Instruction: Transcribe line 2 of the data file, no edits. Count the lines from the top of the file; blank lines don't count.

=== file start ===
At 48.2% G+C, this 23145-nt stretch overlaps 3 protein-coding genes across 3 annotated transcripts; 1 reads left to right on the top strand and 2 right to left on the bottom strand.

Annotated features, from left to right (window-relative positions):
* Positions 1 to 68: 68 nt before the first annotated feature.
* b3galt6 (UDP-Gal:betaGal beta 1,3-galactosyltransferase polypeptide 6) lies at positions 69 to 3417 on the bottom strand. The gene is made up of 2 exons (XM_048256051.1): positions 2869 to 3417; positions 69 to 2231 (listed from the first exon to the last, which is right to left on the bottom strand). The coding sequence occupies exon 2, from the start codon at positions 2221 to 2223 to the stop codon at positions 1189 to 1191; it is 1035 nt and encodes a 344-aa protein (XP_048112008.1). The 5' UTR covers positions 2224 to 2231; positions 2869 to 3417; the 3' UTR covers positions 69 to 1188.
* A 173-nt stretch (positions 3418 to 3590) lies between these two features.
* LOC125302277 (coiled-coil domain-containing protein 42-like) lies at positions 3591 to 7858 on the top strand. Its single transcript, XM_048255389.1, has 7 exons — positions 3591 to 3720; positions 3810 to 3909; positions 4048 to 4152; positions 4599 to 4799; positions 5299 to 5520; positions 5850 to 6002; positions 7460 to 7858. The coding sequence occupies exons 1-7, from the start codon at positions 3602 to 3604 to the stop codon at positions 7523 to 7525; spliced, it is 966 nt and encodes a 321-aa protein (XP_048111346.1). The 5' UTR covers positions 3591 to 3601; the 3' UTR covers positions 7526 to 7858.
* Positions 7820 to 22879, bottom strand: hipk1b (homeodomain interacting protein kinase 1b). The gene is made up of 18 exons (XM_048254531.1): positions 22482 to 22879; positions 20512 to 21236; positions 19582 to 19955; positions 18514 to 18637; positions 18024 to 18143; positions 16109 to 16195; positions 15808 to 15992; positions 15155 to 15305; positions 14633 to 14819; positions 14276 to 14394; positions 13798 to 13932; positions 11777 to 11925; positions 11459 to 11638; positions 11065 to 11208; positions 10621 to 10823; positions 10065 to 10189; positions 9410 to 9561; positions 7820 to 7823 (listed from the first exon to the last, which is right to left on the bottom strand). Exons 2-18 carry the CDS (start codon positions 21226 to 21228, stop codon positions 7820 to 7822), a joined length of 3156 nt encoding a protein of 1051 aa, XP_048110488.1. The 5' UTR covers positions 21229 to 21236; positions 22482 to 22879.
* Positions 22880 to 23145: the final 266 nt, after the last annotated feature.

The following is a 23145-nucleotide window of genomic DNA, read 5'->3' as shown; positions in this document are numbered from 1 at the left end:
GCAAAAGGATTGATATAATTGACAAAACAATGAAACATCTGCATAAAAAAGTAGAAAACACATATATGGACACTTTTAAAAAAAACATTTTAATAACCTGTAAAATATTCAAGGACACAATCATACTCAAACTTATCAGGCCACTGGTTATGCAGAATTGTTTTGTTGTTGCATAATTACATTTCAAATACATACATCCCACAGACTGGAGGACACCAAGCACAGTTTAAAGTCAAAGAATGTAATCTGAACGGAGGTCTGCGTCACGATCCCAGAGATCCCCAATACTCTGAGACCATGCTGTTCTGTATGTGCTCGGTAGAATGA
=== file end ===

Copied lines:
Annotated features, from left to right (window-relative positions):